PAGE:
After months of delays, the federal government is set to release the long-awaited rules for a key auction of wireless spectrum.
Industry Minister Christian Paradis will make an official announcement in Ottawa on Thursday morning that will outline the final regulations for the 700 megahertz auction that will be held later this year.
Mr. Paradis, who is scheduled to deliver a short speech at 8:30 a.m. ET before the open of North American financial markets, is also expected to announce revamped policies on a number of related issues including tower sharing and roaming among domestic carriers – critical decisions that could alter the competitive landscape of this country’s $19-billion wireless industry.
More than 27 million Canadians carry a cellphone, including children as young as age 11. With wireless bills increasingly becoming a kitchen-table issue for consumers, the Conservative government has been eager to demonstrate its commitment to stimulate competition in order to keep wireless prices low.
At the same time, this auction could represent a significant financial windfall for the federal government, which is desperately trying to slay the deficit. Some analysts have suggested Ottawa could make roughly $6-billion from the 700 MHz auction – although those proceeds would likely be spread over a decade.
The 700 MHz frequency is highly prized by carriers because of its ability to travel long distances and penetrate buildings. Carriers are seeking out wireless licences in that band as they build out their LTE (long-term evolution) networks, which allow Canadians to use data services, such as streaming mobile video, at ultra-fast speeds.
Canadian mobile data traffic, which increasingly includes video, is expected to increase nine-fold from 2012 to 2017, according to Cisco. And the 700 MHz band is seen as essential for new entrants like Wind Mobile, Mobilicity and Public Mobile to compete by offering modern LTE services.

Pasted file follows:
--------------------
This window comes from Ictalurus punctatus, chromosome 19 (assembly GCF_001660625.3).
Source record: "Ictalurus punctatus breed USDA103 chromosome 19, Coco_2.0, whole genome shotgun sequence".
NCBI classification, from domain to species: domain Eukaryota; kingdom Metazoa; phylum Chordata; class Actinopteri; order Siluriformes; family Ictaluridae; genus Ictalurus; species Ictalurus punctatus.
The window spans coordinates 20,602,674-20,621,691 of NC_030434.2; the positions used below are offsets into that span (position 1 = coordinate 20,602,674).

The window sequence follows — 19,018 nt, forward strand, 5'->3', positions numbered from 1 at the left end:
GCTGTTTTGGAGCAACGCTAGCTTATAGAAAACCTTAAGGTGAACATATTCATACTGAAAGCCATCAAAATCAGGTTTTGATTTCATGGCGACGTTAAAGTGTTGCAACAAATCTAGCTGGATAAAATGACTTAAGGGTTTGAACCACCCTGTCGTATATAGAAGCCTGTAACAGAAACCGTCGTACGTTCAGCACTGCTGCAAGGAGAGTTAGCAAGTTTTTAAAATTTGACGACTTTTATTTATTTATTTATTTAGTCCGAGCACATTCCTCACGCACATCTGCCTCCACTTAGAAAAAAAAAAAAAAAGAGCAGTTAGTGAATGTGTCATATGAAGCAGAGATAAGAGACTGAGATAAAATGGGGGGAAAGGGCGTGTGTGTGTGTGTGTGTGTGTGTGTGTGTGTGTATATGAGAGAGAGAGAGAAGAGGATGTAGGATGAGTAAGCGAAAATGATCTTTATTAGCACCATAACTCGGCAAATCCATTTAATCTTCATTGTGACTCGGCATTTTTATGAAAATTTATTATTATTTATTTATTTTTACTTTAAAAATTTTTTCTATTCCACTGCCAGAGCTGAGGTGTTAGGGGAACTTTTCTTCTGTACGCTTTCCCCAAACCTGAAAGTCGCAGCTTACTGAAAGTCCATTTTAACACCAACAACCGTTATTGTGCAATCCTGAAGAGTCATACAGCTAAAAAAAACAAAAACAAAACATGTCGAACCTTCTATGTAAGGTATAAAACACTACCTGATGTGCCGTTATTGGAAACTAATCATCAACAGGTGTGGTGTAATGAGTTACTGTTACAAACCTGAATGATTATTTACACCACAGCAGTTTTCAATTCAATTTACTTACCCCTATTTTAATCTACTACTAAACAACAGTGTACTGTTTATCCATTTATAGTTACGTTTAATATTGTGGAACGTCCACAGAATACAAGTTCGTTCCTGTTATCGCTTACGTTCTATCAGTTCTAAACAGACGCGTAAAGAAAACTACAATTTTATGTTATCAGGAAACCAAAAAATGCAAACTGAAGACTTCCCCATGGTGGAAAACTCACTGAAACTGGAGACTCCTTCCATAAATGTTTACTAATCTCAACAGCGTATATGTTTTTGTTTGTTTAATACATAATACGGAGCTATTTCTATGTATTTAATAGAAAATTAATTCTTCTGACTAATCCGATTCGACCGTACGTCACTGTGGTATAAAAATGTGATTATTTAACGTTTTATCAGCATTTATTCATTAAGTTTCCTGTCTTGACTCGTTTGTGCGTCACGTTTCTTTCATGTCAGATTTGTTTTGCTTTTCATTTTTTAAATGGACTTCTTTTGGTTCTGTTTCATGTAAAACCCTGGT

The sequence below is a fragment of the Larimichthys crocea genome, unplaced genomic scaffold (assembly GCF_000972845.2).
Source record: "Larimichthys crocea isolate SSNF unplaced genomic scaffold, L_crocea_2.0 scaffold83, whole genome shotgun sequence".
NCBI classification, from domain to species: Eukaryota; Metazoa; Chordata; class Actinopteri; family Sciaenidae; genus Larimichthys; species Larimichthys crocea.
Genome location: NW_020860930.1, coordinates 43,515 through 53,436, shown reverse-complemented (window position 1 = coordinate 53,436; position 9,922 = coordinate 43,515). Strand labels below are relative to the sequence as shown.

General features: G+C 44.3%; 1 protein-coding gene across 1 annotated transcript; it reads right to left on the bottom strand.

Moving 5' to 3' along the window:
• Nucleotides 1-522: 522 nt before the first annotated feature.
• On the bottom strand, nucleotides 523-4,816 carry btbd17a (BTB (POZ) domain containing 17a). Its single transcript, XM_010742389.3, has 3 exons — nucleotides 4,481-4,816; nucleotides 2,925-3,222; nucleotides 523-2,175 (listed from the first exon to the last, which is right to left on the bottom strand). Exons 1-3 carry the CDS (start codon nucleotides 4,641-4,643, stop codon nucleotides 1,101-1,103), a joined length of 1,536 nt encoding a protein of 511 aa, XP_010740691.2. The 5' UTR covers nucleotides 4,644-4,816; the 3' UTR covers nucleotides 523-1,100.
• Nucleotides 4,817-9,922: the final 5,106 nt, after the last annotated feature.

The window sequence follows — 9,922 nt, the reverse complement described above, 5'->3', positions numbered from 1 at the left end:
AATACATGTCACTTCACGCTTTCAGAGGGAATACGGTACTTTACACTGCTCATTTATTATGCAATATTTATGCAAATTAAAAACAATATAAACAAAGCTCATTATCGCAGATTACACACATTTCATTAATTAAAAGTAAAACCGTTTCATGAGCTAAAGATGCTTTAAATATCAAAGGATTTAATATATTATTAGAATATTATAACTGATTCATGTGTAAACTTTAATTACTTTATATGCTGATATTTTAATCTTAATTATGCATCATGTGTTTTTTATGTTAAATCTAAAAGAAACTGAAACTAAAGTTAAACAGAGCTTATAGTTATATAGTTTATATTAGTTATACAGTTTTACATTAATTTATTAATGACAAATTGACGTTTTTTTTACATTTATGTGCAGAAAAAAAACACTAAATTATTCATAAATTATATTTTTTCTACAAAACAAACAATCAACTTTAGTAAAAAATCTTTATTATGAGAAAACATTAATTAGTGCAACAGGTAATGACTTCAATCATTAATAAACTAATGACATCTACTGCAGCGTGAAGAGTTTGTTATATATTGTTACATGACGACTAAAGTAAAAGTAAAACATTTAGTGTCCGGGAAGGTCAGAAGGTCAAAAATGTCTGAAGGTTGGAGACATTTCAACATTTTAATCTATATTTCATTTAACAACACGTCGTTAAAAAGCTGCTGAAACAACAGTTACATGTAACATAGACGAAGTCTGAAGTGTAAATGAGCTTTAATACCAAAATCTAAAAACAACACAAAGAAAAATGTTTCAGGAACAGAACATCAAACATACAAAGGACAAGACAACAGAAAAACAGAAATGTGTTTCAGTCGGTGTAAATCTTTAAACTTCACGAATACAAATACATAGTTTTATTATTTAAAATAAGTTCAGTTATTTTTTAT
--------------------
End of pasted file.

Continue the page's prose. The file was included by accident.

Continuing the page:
Late last month, Mr. Paradis confirmed the auction of the valuable 700 MHz frequency would take place “by the end of 2013.” The government had initially promised the industry that the auction would take during the first half of 2013.
Mr. Paradis first announced the government’s initial auction rules in March, 2012, saying the government would limit the amount of so-called “prime spectrum” that incumbents could purchase in the prized 700 MHz band.
In doing so, he promised that at least four players would be able to buy wireless licences in each regional wireless market. He also indicated that players would be subject to rural rollout requirements.
Additionally, he announced key changes to the foreign investment rules for small telecoms to allow for 100-per-cent foreign ownership of carriers with a revenue market share of 10 per cent or less.
Even so, some analysts question whether the federal government will be successful in its efforts to stimulate sustainable competition in the wireless sector.
“Given that 1) new entrants have not had the impact that some had expected; and 2) with the exception of QMI (Quebecor) and EastLink, we wonder if the new entrants have the capital necessary to bid for 700 MHz spectrum and upgrade to LTE, we wonder what Industry Canada may do,” wrote Dvai Ghose, an analyst with Canaccord Genuity, in a research note to clients on Wednesday.
He added: “Finally, there is a risk that a foreign strategic backer enters Canada, but given the capital required for network upgrades and spectrum and Wind’s record to date, we wonder if there is much foreign strategic interest in Canadian wireless new entrants.”